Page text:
Feelings about the frequency of rape or other forms of sexual assault in a neighbourhood are significantly tied to women's.
Reports of rape or other forms of sexual assault in a neighbourhood make women feel unsafe around their own homes, significantly harming their mental and physical health, a study has found.
Both men and women report feeling less safe in their neighbourhoods based on the presence of other violence, including weapon-based fights, robberies, muggings and gang fights.
However, feelings about the frequency of rape or other forms of sexual assault in a neighbourhood are significantly tied to women's - but not men's - perceptions of its safety.
"Our results indicate that men can become more aware of how women feel about what contributes to and threatens their safety," said Dana M Prince, assistant professor at Case Western Reserve University in the US.
"Sexual and gendered violence affects all people, and everyone can be partners in ending sexual violence," said Prince.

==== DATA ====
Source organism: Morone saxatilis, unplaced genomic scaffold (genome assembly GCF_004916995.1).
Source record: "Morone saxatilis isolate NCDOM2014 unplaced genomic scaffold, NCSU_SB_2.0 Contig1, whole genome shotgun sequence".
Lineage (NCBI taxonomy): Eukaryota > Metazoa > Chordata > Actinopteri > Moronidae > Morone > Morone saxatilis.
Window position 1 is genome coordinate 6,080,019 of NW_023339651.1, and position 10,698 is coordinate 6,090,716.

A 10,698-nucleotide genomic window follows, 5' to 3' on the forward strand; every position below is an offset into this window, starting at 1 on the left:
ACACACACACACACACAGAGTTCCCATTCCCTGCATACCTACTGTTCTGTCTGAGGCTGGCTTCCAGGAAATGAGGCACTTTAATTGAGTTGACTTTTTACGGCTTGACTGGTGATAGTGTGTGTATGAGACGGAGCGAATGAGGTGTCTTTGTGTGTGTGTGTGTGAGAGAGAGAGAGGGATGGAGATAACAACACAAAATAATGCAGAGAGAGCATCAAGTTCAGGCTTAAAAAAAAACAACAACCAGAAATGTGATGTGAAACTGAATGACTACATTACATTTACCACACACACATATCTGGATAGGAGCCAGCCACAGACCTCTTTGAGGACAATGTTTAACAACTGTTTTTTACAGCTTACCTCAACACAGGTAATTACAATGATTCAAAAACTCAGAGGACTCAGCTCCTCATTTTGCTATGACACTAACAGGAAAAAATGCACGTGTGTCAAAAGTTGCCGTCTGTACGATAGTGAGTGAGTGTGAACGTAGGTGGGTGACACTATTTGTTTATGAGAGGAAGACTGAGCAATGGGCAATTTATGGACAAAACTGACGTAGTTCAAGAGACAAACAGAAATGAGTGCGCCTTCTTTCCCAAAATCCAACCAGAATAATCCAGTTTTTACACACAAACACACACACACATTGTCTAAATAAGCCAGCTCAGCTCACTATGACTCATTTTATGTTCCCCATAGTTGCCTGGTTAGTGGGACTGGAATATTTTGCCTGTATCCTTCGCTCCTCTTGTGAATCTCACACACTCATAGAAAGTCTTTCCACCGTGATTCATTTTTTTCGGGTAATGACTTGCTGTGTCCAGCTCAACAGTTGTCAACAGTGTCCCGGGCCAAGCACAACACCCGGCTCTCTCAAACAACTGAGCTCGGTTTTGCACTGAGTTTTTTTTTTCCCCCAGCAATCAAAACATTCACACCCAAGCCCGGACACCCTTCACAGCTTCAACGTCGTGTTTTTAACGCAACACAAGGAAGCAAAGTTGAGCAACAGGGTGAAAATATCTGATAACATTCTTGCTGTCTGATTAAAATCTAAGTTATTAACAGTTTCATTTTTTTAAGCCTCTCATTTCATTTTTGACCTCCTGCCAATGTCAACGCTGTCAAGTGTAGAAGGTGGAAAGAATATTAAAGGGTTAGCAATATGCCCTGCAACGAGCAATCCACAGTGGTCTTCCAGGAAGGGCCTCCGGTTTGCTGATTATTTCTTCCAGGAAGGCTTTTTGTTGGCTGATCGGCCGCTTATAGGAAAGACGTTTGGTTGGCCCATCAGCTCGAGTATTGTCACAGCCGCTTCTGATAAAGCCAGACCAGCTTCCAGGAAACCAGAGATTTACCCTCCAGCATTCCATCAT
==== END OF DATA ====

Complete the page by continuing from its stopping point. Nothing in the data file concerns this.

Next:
Neighbourhoods play a key role in the behaviour and development of people, previous studies show, and some conditions - such as crime, segregation, poverty and disorder - can have harmful effects on health.
"Feeling unsafe, especially in and around your home, can erode physical and mental health," Prince said.
"When women carry around fears of sexual assault, it harms their well-being," he said.
The study, published in the Journal of Community Psychology, was based on interviews with nearly 350 adults in nine neighbourhoods in a major American city with high rates of poverty, unemployment and crime.
Participants were asked how often particular crimes occurred in their neighbourhood in the past six months.
"Our results could mean men are less aware of sexual violence, or perhaps they do not feel comfortable reporting that it makes them feel less safe - perhaps both - while women tend to be socialised early on to be aware of the possibility of sexual attack," said Prince.